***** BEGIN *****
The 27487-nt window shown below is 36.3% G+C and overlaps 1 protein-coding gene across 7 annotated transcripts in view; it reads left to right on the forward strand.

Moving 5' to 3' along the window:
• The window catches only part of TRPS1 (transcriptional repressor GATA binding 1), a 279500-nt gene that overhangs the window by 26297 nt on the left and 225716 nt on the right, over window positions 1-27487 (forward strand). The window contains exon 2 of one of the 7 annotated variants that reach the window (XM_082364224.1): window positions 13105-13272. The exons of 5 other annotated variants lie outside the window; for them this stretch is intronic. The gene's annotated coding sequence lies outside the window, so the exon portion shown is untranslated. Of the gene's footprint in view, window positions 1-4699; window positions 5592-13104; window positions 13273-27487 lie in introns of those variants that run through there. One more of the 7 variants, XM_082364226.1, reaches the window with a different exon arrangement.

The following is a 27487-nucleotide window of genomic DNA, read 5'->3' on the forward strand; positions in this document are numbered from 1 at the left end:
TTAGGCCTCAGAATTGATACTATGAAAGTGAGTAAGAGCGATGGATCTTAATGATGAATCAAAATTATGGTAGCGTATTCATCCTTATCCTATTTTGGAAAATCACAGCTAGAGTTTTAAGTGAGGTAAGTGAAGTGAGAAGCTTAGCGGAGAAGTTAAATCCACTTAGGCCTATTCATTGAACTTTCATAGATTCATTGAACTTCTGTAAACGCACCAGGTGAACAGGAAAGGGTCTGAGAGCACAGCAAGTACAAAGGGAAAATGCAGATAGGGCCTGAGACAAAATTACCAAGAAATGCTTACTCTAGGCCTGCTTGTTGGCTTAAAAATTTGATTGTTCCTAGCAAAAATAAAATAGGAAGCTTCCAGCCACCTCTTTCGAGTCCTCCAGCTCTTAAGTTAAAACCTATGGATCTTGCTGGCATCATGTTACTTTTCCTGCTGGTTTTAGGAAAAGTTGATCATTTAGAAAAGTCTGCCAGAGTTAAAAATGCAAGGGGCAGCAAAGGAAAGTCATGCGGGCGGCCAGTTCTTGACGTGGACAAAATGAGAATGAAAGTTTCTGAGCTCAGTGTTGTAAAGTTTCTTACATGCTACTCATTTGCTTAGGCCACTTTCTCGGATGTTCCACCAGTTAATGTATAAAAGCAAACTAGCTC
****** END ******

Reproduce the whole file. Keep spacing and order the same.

The 27487-nt window shown below is 36.3% G+C and overlaps 1 protein-coding gene across 7 annotated transcripts in view; it reads left to right on the forward strand.

Moving 5' to 3' along the window:
• The window catches only part of TRPS1 (transcriptional repressor GATA binding 1), a 279500-nt gene that overhangs the window by 26297 nt on the left and 225716 nt on the right, over window positions 1-27487 (forward strand). The window contains exon 2 of one of the 7 annotated variants that reach the window (XM_082364224.1): window positions 13105-13272. The exons of 5 other annotated variants lie outside the window; for them this stretch is intronic. The gene's annotated coding sequence lies outside the window, so the exon portion shown is untranslated. Of the gene's footprint in view, window positions 1-4699; window positions 5592-13104; window positions 13273-27487 lie in introns of those variants that run through there. One more of the 7 variants, XM_082364226.1, reaches the window with a different exon arrangement.

The following is a 27487-nucleotide window of genomic DNA, read 5'->3' on the forward strand; positions in this document are numbered from 1 at the left end:
TTAGGCCTCAGAATTGATACTATGAAAGTGAGTAAGAGCGATGGATCTTAATGATGAATCAAAATTATGGTAGCGTATTCATCCTTATCCTATTTTGGAAAATCACAGCTAGAGTTTTAAGTGAGGTAAGTGAAGTGAGAAGCTTAGCGGAGAAGTTAAATCCACTTAGGCCTATTCATTGAACTTTCATAGATTCATTGAACTTCTGTAAACGCACCAGGTGAACAGGAAAGGGTCTGAGAGCACAGCAAGTACAAAGGGAAAATGCAGATAGGGCCTGAGACAAAATTACCAAGAAATGCTTACTCTAGGCCTGCTTGTTGGCTTAAAAATTTGATTGTTCCTAGCAAAAATAAAATAGGAAGCTTCCAGCCACCTCTTTCGAGTCCTCCAGCTCTTAAGTTAAAACCTATGGATCTTGCTGGCATCATGTTACTTTTCCTGCTGGTTTTAGGAAAAGTTGATCATTTAGAAAAGTCTGCCAGAGTTAAAAATGCAAGGGGCAGCAAAGGAAAGTCATGCGGGCGGCCAGTTCTTGACGTGGACAAAATGAGAATGAAAGTTTCTGAGCTCAGTGTTGTAAAGTTTCTTACATGCTACTCATTTGCTTAGGCCACTTTCTCGGATGTTCCACCAGTTAATGTATAAAAGCAAACTAGCTC